Scots still not being given control over care options

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An update on projects which are working to implement Self Directed Support has shown that the project is continuing to stall

13th March 2018 by Gareth Jones 0 Comments

Many Scots are still not being given control over the type of care they receive.

Projects working to implement Self Directed Support (SDS) across Scotland have reported that there is little evidence of people being given choice over how their social care budgets are used.

However the majority of people that have benefitted from Support in the Right Direction (SiRD) projects have said the changes have made a big difference to their lives.

SDS was introduced seven years ago to empower people to purchase or arrange the health and care services they need, however the rollout has stalled nationally.

Self Directed Support’s four options range from direct payments that enable the service user to purchase their own support to a package of support being provided directly by their local authority.

An independent report into the SiRD fund, which has been a major part of the Scottish Government’s investment since 2011 to facilitate the transition to Self Directed Support, showed that many projects across the country are failing to hit their targets to help people have more control over their care.

Many of the services have reported issues with eligibility for those receiving care, and assumptions were made about how the rollout would progress.

The report states: “Projects and service users expressed concerns about the impact of local eligibility criteria on whether people are being assessed as eligible for a funded package of support.

“A number of the projects had made initial assumptions, at the funding application stage, about progress in embedding Self Directed Support as the norm for social care in the local authorities in which they were planning to work.”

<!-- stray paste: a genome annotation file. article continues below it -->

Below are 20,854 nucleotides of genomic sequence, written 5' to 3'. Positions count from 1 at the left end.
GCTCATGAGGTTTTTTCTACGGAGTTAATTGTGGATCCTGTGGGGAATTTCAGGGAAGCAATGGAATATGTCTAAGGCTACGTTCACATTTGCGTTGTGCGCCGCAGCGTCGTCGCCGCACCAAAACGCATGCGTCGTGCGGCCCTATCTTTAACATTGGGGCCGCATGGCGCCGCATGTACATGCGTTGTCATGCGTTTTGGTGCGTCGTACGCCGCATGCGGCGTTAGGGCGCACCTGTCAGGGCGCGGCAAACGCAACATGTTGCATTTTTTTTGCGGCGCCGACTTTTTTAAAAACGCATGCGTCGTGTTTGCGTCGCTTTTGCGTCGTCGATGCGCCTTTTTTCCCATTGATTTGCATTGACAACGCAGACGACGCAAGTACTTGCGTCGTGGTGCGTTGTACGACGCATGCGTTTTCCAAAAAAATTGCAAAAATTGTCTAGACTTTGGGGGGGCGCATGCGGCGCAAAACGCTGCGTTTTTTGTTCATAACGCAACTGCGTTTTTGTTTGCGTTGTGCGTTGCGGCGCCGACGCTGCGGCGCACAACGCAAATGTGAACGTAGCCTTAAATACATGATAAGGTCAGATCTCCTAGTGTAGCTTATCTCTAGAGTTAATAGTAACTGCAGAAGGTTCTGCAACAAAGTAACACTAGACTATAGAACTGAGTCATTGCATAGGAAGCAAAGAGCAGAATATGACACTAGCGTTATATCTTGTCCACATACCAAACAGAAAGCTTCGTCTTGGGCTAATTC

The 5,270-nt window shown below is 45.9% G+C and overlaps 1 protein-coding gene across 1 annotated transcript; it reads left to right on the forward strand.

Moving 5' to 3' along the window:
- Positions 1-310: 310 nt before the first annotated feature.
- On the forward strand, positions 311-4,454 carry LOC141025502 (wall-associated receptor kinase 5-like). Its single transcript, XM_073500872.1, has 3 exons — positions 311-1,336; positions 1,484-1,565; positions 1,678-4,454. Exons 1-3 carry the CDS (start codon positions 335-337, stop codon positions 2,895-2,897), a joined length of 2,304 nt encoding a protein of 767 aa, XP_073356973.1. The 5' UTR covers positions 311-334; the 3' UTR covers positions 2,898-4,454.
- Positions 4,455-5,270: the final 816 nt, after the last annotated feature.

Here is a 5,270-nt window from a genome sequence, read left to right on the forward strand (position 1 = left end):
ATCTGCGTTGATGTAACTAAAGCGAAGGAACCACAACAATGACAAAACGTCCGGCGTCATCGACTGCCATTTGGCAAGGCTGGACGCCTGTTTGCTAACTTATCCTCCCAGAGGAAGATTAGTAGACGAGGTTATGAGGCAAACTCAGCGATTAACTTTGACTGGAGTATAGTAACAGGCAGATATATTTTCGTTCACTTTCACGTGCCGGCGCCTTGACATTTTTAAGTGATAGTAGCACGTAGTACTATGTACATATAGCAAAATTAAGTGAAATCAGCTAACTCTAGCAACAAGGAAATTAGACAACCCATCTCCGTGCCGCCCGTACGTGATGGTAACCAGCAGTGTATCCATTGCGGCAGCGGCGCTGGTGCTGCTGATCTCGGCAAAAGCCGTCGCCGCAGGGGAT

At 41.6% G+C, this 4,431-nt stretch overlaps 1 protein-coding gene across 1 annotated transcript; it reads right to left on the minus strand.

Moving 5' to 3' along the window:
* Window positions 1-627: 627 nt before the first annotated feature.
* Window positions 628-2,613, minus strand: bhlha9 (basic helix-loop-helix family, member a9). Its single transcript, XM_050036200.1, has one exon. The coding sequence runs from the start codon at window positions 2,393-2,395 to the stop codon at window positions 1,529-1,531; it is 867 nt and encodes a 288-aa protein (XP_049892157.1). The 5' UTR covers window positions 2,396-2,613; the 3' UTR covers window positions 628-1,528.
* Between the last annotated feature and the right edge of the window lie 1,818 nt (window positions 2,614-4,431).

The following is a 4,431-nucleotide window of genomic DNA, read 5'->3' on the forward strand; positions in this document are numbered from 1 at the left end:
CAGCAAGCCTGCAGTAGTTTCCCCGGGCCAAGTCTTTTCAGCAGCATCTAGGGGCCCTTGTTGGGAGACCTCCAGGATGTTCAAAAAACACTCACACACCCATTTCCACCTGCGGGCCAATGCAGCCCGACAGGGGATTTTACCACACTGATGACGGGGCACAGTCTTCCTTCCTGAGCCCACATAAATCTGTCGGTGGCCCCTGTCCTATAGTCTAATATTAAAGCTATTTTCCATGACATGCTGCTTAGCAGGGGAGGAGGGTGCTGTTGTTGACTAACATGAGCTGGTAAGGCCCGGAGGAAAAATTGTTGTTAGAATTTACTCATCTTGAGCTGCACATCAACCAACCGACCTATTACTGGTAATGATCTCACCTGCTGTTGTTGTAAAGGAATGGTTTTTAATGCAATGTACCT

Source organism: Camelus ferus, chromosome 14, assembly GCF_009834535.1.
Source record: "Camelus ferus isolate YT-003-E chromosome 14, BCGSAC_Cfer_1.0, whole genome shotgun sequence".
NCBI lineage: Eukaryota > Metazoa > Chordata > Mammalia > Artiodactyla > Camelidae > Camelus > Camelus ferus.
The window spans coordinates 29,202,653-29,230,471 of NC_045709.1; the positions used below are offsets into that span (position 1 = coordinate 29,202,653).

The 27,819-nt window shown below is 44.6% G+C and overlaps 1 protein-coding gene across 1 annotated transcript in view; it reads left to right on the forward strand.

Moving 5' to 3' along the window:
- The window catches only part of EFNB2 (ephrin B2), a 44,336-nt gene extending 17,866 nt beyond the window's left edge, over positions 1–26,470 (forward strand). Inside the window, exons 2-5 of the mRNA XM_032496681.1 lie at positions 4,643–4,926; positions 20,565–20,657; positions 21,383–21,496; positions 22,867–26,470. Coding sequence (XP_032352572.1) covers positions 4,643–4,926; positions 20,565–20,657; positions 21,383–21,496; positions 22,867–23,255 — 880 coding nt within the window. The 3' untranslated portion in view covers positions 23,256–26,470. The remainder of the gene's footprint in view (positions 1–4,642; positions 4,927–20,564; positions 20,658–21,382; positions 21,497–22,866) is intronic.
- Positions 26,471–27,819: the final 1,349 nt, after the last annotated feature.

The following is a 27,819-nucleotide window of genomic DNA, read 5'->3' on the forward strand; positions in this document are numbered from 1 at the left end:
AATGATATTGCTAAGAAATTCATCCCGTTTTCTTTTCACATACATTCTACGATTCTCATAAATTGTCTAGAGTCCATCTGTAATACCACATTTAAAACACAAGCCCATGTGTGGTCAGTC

Particularly affected were those with mental health issues; people on the autistic spectrum; clients of community justice services; and those who had experienced homelessness.

The independent report’s findings echo those of an Audit Scotland report which was released last summer and showed that only just over a quarter of Scots entitled to SDS are receiving it.

However the recent report also highlights that those that have been able to exercise greater control over their care had found it to be a positive experience.

“Almost without exception, service users were very positive about the quality of support that they received from projects,” the report said.

“When asked how they felt about the information and support they had received, more than eight out of 10 survey respondents said it had made an enormous or big difference.”

The SIRD funding programme began in 2012, with 42 organisations funded during the first three-year phase. A second round of three-year funding began in April 2015 and the new Support in the Right Direction 2021 (SiRD2021) fund launched last month.

Over its six-year period, £12.7 million has been given to third sector organisations through the fund.

A national event on Self Directed Support, SDS National Voice, takes place tomorrow (Thursday) and will examine the work going on to implement the system.

Jess Wade, manager of Self Directed Support Scotland, said that although there is more to be done to implement the changes, partnership work is taking place to ensure people receive positive care.

She said: “It is easy to feel defeated by the sheer scale of the task, and colleagues I speak to throughout the sector - in independent support organisations, the wider third sector, social work departments and beyond - often tell me they didn’t realise just how long this change was going to take. Neither did I.

“What I do know, right now, is that although we may not be as far on as we’d have hoped, there is still plenty to be excited about in the world of SDS. “

A Scottish Government spokesperson said: "The external review into the support services we fund reported that most people were able to access support quickly and easily; and that service users were almost universally very positive about the quality of the support. It also found that without help from SIRD projects some clients would have given up on their application.

“We are using the findings from this report to develop our support provision going forward.”